Weekly Commentary: 20 December 2021 – 26 December 2021
All of the major indices delivered negative returns last week. Growth stocks as loosely represented by the NASDAQ Composite fared worst as it slipped by 2.94%. The S&P 500 and the DJIA were not far behind as they both had a decrease of 1.91% and 1.67% each. Both the STI and Hang Seng slipped by 0.57% and 3.34% respectively. All the S&P 500 sectors had weekly returns in the red as well with the exception of the top three performers – Healthcare (+1.57%%), Real Estate (+0.45%), and Utilities (+0.03%). In the other hand, InfoTech (-2.45%), Energy (-2.38%), and Consumer Discretionary (-1.89%) were the lagging sectors for the week.
The stock market has shifted in favor to the more defensive sectors as investors’ sentiment are being dominated by rising inflation and growth uncertainty brought up by the Omicron variant. The Consumer Price Index published monthly by the U.S. Bureau of Labor Statistics (BLS) indicated that the inflation rate by the end of November has increased by 0.6% to reach 6.8%, the highest since 1982. Many are fearing that this will force the Fed’s hands in raising benchmark interest rate at a faster pace as high inflation usually demands an increase in interest rates and this is not good news for stocks that had been valued very generously. The market reacted positively for a short while after the Fed’s meeting last week, due to no imminent rate hikes for now. But the Fed had stated that it would cut back on its bond-buying faster and would be making three interest rate increases next year. Central banks across the globe such as Bank of England and Russia, had also started to raise interest rates in an effort to tame inflation despite the looming threat posed to economic growth by the Omicron variant. Bank of England raised its benchmark rate to 0.25% from 0.1% while Russia raised its key interest rate by 100 bp to 8.5% on Friday. It had hike the rate seven times this year from a record low of 4.25%.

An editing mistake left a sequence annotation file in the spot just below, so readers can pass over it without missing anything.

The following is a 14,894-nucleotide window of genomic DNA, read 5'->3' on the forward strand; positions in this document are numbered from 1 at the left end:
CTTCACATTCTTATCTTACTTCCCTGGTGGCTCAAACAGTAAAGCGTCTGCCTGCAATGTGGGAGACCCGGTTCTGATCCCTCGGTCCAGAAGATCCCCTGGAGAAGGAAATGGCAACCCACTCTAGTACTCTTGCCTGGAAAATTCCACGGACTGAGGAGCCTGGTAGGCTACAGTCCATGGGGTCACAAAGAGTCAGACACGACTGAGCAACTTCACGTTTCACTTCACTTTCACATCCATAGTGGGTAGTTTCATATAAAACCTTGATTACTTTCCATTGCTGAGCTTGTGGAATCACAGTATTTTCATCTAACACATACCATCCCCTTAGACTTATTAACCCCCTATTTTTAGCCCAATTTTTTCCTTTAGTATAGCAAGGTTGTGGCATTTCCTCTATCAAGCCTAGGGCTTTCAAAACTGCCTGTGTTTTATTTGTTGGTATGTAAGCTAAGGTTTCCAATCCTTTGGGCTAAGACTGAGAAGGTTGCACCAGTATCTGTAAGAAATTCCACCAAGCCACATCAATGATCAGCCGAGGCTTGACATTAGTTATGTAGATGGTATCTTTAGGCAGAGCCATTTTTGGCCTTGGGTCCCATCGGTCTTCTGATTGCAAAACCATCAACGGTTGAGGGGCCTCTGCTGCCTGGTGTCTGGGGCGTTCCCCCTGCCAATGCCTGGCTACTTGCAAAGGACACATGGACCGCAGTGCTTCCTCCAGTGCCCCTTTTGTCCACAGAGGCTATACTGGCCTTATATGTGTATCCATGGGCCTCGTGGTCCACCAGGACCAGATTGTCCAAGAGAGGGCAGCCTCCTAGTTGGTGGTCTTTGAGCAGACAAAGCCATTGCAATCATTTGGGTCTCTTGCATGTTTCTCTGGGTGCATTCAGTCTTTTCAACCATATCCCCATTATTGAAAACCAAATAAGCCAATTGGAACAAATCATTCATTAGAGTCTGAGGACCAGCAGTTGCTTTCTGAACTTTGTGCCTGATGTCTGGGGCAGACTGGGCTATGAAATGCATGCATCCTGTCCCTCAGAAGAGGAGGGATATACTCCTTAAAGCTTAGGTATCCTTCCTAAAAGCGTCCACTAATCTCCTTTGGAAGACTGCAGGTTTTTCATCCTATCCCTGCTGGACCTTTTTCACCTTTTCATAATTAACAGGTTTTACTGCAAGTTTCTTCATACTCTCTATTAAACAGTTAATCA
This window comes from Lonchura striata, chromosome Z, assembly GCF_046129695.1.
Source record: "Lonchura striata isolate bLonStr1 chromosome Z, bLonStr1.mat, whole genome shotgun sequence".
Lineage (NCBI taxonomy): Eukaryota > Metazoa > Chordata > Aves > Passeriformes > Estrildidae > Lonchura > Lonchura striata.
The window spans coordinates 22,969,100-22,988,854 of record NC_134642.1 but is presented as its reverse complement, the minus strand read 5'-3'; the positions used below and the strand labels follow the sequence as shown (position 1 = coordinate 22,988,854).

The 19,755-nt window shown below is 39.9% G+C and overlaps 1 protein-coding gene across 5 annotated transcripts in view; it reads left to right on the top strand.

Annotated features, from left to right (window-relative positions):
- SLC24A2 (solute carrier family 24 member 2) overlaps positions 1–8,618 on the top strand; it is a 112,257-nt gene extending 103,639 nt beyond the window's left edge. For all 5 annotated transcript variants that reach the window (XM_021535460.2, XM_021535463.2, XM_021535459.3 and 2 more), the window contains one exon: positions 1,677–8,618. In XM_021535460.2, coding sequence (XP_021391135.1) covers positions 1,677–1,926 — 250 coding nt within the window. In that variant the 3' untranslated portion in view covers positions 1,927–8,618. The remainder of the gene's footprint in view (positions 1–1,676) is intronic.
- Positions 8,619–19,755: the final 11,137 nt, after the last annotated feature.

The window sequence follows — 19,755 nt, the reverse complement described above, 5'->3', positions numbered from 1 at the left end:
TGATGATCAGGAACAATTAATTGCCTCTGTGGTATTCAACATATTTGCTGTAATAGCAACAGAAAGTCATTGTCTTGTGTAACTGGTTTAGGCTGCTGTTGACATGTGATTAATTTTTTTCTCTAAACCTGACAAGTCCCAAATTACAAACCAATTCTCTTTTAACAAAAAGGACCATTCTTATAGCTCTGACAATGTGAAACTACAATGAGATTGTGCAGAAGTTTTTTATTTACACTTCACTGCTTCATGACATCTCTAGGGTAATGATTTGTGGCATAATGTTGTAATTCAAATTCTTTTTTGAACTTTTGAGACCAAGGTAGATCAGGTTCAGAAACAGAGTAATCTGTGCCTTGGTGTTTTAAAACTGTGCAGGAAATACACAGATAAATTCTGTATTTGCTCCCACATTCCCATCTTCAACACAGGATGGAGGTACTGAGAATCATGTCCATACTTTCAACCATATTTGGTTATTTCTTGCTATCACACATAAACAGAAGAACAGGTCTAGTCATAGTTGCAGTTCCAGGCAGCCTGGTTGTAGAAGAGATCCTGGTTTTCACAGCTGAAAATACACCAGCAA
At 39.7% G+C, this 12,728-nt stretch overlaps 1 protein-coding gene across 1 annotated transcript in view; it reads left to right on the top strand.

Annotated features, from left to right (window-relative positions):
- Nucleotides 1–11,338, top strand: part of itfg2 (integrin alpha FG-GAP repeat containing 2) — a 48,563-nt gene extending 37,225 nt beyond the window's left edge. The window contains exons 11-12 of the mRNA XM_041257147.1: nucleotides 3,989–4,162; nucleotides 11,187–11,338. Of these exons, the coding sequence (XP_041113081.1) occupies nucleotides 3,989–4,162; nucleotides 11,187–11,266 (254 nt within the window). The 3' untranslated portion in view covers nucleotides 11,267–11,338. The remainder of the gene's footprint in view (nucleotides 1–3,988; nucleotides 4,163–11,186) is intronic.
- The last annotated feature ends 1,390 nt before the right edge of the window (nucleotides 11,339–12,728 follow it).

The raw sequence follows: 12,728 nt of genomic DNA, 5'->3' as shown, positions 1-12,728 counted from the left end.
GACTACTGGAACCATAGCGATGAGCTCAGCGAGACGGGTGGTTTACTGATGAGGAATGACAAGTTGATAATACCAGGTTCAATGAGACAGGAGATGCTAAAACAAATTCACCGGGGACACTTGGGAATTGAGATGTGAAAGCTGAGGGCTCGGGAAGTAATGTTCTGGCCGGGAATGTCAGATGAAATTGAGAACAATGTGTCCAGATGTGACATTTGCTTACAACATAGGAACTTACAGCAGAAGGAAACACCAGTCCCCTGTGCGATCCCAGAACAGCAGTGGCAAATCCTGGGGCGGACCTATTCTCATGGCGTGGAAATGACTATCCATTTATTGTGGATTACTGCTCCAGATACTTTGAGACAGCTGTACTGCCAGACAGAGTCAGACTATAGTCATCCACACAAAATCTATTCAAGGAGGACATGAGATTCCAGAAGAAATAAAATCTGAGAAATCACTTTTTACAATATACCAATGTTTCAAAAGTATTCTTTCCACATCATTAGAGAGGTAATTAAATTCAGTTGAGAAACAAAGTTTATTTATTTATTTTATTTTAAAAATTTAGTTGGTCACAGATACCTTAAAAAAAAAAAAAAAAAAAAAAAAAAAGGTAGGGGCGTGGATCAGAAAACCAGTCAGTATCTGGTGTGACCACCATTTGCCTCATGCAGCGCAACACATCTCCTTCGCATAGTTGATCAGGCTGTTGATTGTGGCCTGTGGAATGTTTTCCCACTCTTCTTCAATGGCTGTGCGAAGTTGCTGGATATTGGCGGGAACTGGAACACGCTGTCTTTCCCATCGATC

The yield-curve flattened last week as both the U.S. 2-year and 10-year Treasury yield dropped by 1 bp and 8 bp to reach 0.64% and 1.40% respectively. The 10Y-2Y US Treasury yield spread tightened to 0.76%. Stock market sentiment was quite weak as the global HY-IG spread further contracted by 4 bp to 2.10% while the CBOE Volatility Index (VIX) increased by 288 bp to 21.57%, both are lying slightly above their 50-day exponential moving average of 2.08% and 20.37%.
As can be seen below, the global REIT markets reported mixed returns overall, with Australia, Japan, US, Canada, and France delivering weekly returns in the positive range. The overall 12-month yield spreads remained positive and still favorable towards REIT’s forward total return. Back at home, the iEdge S-REIT Index slipped by 0.79% with two sectors that held up the best being Retail (-0.59%) and Diversified (-0.52%). Currently, Office and Diversified offered the best room for growth. Both have the best average yield of 5.5% to 6% respectively among all the other S-REIT sectors while being quite fairly valued in terms of Price-to-Book or Price-to-NAV. The underperforming sectors in the other hand, were Hospitality (-1.76%) and Industrial (-0.59%).
Back at home, Singapore has reported a total of 24 Omicron case. The Omicron variant had brought in a new wave of the pandemic and saw many countries tightening their restrictions to curb the spread last week. So far, more than 50 countries have stepped up border controls to slow the spread and Singapore had also stopped all new vaccinated travel lanes (VTLs) destinations and relaxation on social measures. The VTLs launch with Qatar, Saudi Arabia and the United Arab Emirates are currently deferred until further notice. Virus development will need to be closely observed in order to identify the right time for a recovery play as the new variant will likely delay the pace moving forward. In a positive note however, the pandemic situation is stabling and we saw a decrease in infections as the 7-day moving average of total COVID-19 cases fell to 422 from 645 the previous week.
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